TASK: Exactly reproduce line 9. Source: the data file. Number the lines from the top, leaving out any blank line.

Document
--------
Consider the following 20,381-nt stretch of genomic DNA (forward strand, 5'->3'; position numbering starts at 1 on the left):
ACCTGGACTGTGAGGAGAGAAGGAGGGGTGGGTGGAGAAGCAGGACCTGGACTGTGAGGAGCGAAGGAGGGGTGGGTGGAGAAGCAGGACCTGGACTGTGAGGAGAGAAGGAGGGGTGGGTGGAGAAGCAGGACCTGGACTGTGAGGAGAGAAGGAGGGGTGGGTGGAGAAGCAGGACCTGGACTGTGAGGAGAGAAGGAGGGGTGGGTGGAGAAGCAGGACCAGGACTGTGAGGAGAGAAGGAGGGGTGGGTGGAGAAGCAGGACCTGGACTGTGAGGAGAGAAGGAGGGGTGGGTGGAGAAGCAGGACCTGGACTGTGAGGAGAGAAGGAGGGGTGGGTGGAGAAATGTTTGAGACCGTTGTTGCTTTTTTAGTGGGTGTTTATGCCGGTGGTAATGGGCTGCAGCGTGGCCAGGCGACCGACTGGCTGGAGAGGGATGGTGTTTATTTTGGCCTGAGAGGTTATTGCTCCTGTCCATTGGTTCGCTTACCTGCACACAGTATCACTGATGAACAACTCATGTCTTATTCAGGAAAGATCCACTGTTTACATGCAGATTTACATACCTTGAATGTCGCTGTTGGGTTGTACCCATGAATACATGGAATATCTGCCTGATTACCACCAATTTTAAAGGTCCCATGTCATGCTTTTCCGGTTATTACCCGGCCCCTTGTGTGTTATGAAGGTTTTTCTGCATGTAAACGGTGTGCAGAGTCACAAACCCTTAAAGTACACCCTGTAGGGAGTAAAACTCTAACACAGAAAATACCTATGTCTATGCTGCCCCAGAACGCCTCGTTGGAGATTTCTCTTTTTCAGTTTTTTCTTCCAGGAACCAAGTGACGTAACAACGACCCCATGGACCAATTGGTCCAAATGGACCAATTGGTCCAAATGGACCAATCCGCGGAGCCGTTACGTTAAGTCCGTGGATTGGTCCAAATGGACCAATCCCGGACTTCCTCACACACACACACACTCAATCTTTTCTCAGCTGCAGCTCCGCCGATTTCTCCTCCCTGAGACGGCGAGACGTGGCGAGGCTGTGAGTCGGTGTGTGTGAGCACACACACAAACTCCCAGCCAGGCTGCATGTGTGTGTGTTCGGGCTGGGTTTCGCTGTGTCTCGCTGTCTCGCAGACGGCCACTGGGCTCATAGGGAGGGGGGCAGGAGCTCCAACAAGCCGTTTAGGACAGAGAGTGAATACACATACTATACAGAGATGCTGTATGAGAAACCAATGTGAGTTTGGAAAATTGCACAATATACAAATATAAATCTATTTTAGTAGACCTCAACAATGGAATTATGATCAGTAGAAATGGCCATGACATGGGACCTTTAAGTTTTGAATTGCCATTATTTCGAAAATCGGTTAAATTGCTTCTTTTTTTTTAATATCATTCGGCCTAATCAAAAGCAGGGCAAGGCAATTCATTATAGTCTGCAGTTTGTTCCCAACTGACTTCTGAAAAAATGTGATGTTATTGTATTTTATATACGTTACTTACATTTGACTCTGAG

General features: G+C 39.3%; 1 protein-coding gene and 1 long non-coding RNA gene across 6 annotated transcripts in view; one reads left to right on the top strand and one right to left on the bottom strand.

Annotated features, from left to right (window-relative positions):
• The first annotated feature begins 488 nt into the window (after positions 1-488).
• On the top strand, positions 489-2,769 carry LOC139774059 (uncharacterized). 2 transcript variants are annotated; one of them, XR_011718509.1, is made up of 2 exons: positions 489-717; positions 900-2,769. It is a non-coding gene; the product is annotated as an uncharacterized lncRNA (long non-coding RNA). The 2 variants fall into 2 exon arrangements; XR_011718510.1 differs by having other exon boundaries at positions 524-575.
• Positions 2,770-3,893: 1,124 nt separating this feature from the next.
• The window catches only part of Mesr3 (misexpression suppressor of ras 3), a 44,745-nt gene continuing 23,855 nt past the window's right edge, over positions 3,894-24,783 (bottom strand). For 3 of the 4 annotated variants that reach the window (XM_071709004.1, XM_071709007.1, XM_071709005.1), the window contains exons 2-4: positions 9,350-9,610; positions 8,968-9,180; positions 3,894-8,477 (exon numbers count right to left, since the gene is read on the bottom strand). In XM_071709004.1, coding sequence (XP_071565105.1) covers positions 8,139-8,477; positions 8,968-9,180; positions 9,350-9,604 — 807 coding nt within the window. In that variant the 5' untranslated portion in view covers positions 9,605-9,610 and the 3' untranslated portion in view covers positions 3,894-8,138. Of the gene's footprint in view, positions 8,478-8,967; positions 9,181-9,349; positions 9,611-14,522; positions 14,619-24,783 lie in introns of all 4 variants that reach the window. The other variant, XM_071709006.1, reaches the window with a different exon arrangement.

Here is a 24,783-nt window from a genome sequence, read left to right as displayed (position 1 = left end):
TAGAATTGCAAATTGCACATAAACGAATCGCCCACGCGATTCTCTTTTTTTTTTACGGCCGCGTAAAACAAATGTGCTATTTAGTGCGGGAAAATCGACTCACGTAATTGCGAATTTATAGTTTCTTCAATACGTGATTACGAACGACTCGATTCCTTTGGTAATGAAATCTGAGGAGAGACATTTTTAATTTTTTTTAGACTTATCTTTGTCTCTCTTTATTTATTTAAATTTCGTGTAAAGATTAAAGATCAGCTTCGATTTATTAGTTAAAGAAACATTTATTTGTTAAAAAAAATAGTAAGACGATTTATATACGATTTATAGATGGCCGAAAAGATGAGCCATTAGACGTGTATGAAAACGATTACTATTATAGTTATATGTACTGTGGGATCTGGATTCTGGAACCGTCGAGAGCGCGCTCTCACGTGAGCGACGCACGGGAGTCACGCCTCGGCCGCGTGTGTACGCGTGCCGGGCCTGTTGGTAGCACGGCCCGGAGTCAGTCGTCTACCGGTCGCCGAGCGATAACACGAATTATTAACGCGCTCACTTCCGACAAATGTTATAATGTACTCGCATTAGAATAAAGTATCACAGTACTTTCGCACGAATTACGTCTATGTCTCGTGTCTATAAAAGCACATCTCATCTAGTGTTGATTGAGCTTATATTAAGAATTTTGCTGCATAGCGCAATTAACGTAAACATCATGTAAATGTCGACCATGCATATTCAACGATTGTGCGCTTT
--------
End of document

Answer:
Here is a 24,783-nt window from a genome sequence, read left to right as displayed (position 1 = left end):